Biblical maleness, properly defined, teaches that men and women are created as equals, but with different gender-defined roles. Men are designed and equipped to lead the family and the church. Women are to actively help and submit to the man's leadership. This understanding has been the central tradition of the church for the first 1800 years of her existence and has only been challenged in recent centuries. The uniqueness of this project serves to illustrate the consequences that result when men fail to lead by way of three selected biblical narratives from Genesis. The passages are each grammatically and thematically tied by the phrase "listening to the voice of" or "obeying the voice of". For example, the Adam is cursed, not only because he ate the fruit, but because he "listened to the voice of his wife" (Gen. 3:17). This failed leadership continues to plague men's efforts through two male/female narratives in Genesis (Gen. 16:1-6; Gen. 27:1-44).

Reflections on relationships between male and female clergy

Author
James E Godbey
Abstract
Is there a relationship between clergy thoughts and beliefs and how clergy relate to each other? This project focused on gender relations among clergy full members of the Kansas West Conference of the United Methodist Church. Using theology and the cognitive mode from psychology, the author looked at intermediate and core beliefs and automatic thoughts of clergy toward each other. The elements were analyzed through a focus group, a general survey, and directed reading. The author concluded that only through time, trust and theological struggle will the gender issue between clergy be resolved.

Ablaze with love: a video documentary to sensitize the Church of the Nazarene to its heritage of gender mutuality in ministry

Author
Janine T Metcalf
Abstract
The purpose of this research project is to produce and present a video documentary to sensitize the Church of the Nazarene to its century-long heritage of gender partnership in leadership ministry. Given the denomination's minimal awareness of its official support of mutuality in ministry and the efficacy of a visual medium to challenge the status quo, a documentary seems the appropriate catalyst to stimulate discussion and attitudinal change towards women in church leadership. Initial viewings show the documentary is helping to launch a denomination-wide strategy to educate Nazarenes about gender equality in ministry.

Countering gender stratification through preaching and shared praxis

Author
Foster C Dryden
Abstract
The author sought to demonstrate that a combination of shared praxis, pedagogy and preaching will counter gender stratification and will result in a new congregational vision and commitment to gender inclusivity. Seven one-hour classes were held in which the participants engaged in a critical reflection of their own praxis while reflecting on a series of five sermons dealing with cultural and theological assumptions toward gender stratification in regard to language, power and models for God. The majority of the participants concluded that gender equality is God's vision for humanity and provided concrete suggestions to be implemented in the congregation.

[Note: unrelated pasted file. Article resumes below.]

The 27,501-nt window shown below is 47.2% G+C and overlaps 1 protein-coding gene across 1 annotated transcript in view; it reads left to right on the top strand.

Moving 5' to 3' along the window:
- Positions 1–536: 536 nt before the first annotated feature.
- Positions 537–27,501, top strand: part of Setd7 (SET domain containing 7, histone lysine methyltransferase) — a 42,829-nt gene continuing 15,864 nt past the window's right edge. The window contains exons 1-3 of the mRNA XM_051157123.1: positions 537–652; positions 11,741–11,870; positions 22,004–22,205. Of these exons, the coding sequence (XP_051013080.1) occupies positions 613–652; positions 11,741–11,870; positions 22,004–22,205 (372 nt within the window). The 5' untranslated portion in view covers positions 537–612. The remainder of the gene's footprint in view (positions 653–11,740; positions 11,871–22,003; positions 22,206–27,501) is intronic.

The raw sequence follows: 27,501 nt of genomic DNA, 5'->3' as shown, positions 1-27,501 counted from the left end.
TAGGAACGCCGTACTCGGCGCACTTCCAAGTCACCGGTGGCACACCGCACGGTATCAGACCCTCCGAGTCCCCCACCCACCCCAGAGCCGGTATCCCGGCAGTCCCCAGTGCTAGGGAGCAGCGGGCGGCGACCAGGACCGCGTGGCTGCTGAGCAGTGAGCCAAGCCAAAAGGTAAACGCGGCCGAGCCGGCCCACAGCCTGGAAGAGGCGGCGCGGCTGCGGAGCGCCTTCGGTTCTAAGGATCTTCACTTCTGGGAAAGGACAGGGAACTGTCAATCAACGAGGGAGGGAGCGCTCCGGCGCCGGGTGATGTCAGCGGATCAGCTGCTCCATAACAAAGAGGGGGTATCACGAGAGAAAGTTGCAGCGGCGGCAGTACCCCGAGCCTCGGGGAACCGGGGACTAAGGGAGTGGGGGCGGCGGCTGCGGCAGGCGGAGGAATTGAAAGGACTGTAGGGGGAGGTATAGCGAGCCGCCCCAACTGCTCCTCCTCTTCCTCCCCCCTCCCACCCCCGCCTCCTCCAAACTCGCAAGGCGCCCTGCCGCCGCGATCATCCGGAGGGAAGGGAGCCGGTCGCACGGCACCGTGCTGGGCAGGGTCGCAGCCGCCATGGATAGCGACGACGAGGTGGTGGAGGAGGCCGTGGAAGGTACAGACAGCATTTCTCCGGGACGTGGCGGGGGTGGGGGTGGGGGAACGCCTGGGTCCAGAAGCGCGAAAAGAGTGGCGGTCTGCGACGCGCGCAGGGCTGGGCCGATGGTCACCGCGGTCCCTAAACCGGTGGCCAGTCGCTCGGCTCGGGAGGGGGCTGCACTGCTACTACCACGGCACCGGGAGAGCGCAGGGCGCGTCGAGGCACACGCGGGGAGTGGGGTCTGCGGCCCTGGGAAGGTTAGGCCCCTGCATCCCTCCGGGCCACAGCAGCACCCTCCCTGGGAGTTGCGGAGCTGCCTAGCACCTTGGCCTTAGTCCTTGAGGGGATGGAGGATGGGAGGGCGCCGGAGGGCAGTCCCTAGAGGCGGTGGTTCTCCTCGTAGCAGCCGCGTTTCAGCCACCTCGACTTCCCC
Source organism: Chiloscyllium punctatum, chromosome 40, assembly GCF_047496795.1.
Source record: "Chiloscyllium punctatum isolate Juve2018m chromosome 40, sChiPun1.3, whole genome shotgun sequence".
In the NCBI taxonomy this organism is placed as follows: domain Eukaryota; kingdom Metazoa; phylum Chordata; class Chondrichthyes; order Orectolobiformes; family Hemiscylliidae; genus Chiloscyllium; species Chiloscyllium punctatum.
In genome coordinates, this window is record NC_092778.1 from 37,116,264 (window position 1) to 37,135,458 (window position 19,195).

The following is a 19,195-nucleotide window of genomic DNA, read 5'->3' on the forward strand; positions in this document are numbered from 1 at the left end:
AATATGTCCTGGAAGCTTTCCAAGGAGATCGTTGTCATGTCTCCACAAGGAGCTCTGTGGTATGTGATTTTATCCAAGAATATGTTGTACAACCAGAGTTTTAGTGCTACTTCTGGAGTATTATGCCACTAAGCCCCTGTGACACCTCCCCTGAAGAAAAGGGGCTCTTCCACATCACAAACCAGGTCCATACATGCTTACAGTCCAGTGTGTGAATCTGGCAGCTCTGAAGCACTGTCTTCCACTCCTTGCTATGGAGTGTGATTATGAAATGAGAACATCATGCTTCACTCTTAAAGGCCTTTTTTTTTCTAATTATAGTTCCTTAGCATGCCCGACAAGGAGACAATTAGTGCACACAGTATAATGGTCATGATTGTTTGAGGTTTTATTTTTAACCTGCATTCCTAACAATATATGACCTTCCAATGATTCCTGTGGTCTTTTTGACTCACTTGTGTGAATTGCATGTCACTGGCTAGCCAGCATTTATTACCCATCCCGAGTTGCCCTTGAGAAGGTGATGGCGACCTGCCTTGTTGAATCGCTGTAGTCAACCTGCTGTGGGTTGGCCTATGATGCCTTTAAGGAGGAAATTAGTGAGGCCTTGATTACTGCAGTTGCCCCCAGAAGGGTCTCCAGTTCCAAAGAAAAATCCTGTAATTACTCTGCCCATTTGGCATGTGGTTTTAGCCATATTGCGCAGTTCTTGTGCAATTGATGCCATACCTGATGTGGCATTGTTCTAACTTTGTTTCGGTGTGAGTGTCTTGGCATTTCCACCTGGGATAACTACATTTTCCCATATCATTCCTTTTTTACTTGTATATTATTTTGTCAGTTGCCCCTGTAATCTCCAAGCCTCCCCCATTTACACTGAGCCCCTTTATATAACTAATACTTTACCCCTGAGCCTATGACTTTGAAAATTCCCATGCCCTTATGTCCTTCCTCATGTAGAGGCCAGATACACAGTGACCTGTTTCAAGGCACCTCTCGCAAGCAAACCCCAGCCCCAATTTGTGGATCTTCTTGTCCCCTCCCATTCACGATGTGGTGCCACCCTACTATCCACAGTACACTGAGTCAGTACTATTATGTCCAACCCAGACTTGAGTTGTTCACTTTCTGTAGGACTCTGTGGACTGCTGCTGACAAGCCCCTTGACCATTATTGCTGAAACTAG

The relationship between a female's God representation and her self identity: a clinical case study

Author
Leona Stucky-Abbott
Abstract
This project investigates the psychological affect of a male god image on female self identity. By integrating feminism, object relations theory, and theology a theory is created which evaluates the meaning of females' traditional Christian faith as that affects psychological development. A parallel is drawn between cultural gender definitions and male god representation functions. The integrated theory is applied to a case study which analyzes the intrapsychic, religious, and identity revelations of a female client who addresses the meaning of her god image during three years of therapy.

Cross-gender friendships: implications for the marital dyad

Author
Peter A Powell
Abstract
This project explores what levels of comfort are experienced by church-going people with cross-gender friendships. A questionnaire format was designed to ascertain the projected levels of comfort the respondent would have concerning his/her own and his/her spouse's friendships. Questions were also asked about perceptions of the spouse's comfort levels. Four different types of friendship were surveyed to minimize the possibility of bias had the survey only covered cross-gender friendships. Three scales, verified in previous studies, also were used. Kendall's tau-b correlations were used on the data. The results showed that a majority of respondents were comfortable with all the types of friendship studied. However, there was a clear reduction in comfort for cross-gender friendships and mixed-gender group friendships. Males tended to be less comfortable than females with same-gender and cross-gender friendships, with females reporting less comfort for couple and group friendships. Two models for marriage, with implications for pastoral counseling and diagnosis, were developed.